Have you heard the one where the mom is already on edge and right about to her breaking point, just finally about to get the chance to go do something for herself – we’re talking so close she can taste it – when the child has a full-fledged breakdown? Don’t leave, mommy! I need you to stay and play mommy! I will miss you so much mommy! I need you mommy!
Of course you’ve read something like this a million times. And you know what those sweet little blogs say happens next. The story is always that the mother looks deep onto her child’s eyes and realizes her child needs her more than she needs a break and the time is so fleeting, so she forgoes whatever she was going to do to be with her little one, to make sure the child is happy.
Except that isn’t the story I want to tell anymore. In fact, I think that story has fucked me up. And not just me, but many, many other “good” mamas.
When I drop my break/self-care/date night/me-time because my child is upset, I am teaching him or her several things – but one is that mommy’s needs don’t matter. That mommy always puts others first even when she is hurting/exhausted/burnt out/angry/resentful/unhealthy. Because mommy learned that’s what a “good mom” does. And then guess what my daughter believes when she becomes a mother? And guess what my son expects of his wife when he becomes a father?
This selfless, martyr mother narrative doesn’t work for me. It doesn’t bring me joy or purpose – it leaves me feeling cagey, resentful, unfulfilled, angry, bitter. That’s not the kind of mom I want to be. I’m not sure how being all of those things makes me a “good” mom just because I am sacrificing my own needs for my children.
What if we stopped teaching our girls that they must always put everyone else’s comfort and needs above their own? We praise “selfless” women. We praise the “best moms” who sacrifice and give up what they want, even what they need for their family. I do it too. I praise my friends when they are sacrificing and putting others first and prioritizing family over themselves.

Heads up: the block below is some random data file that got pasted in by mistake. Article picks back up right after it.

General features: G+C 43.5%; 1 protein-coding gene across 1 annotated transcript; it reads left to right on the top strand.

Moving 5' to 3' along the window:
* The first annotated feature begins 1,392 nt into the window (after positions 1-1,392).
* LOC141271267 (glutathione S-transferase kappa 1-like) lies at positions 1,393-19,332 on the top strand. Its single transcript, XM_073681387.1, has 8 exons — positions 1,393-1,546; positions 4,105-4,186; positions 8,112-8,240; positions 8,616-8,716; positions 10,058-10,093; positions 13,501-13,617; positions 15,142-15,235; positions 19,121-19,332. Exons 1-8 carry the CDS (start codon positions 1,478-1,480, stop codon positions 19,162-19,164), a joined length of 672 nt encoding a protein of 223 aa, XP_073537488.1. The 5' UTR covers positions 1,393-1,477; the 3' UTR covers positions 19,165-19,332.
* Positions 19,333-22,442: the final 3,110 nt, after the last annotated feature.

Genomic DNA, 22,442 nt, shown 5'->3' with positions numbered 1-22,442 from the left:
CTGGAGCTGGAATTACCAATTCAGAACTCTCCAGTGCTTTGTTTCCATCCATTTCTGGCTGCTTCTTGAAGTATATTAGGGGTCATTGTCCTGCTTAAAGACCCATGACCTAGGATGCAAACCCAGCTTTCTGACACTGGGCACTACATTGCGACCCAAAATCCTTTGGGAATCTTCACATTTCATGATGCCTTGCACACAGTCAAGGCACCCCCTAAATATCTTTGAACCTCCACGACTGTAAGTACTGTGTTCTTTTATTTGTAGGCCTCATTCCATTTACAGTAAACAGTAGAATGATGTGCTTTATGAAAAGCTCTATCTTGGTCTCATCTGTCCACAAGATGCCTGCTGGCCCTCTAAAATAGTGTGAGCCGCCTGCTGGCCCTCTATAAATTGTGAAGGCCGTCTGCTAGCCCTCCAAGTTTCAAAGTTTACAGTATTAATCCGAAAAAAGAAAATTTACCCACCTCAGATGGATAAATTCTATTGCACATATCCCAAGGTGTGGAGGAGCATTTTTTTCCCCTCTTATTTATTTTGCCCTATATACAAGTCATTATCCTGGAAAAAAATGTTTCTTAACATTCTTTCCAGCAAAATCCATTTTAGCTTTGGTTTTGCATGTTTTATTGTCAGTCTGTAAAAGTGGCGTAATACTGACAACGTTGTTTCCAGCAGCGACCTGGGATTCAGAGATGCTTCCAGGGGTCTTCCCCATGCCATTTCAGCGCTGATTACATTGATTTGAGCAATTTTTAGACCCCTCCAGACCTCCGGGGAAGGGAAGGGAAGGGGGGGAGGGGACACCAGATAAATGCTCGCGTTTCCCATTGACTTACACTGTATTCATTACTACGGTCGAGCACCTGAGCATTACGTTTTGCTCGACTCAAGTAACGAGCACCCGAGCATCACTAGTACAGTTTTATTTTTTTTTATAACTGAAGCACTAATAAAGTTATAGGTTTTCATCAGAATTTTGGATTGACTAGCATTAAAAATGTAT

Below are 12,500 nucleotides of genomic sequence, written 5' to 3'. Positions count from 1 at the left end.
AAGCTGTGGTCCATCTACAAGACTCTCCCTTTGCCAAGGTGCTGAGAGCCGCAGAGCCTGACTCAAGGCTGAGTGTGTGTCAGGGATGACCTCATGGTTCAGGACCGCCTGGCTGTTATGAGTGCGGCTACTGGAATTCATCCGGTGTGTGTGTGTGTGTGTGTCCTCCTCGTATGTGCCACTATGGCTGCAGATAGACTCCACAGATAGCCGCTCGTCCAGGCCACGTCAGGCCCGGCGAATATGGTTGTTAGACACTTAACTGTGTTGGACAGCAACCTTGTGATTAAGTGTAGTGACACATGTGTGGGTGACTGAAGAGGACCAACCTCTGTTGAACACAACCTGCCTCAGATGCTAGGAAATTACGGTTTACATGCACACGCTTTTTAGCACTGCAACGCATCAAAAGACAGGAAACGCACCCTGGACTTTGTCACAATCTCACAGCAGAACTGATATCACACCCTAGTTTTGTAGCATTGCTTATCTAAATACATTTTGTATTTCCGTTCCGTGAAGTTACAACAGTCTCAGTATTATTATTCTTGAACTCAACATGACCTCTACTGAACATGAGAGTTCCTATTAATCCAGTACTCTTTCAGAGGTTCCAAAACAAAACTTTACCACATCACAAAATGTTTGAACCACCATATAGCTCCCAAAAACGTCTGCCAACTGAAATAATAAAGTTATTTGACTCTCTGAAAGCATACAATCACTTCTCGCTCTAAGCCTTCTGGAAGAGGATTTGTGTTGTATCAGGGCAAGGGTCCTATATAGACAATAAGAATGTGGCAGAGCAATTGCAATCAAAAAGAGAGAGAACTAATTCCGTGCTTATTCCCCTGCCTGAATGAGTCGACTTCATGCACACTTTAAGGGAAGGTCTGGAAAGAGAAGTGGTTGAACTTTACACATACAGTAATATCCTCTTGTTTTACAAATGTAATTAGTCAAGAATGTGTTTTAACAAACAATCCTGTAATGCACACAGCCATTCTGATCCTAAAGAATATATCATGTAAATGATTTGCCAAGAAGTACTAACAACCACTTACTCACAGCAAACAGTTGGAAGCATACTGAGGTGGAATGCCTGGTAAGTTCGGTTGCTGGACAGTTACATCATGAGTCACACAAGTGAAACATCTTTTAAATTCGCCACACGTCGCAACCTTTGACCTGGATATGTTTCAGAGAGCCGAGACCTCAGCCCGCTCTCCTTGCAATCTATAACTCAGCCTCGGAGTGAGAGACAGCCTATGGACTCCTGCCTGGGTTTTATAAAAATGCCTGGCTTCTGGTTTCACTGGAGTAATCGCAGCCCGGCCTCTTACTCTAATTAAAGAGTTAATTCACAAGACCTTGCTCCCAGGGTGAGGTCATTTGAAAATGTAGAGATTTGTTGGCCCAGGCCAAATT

I also know a hell of a lot of women who are Burnt. The. Fuck. Out.
Who are at the end of their ropes.
Who lose their patience because they are fucking exhausted and overwhelmed and can’t remember the last time they did something for *just* themselves.
By staying when I really need to go, just because my child is upset, I am also teaching him or her that I am the one responsible for his or her happiness. Without me, they could not possibly be happy. I am teaching them that I️ am the one responsible for his or her happiness, that I️ don’t believe they can be happy without me. And most mothers can tell you – those child emotions pass in the blink of an eye.
I’m not raising my kids to learn that someone else is responsible for their happiness, just like I don’t want them growing up thinking they are responsible for mine. I aim to raise resilient little buggers, children who can experience the discomfort and get back up again. Not children waiting for someone to rescue them.
So instead of looking into their little eyes and feeling resentment and frustration, I want to kiss my daughter or my son, get down and hug them tight and look them in the eyes and tell them how much I love them. And how mommy also loves herself, and that means sometimes I need to take care of myself by doing something good for my body, brain, or spirit. So mommy is going to leave and take care of herself so she can be the best mommy for you.
I’ve listened to stories of how to be a “good mom” my whole life. I’ve learned through stories and examples what counts and what doesn’t, what gets rewarded and punished. I’m going to create some new stories for my children.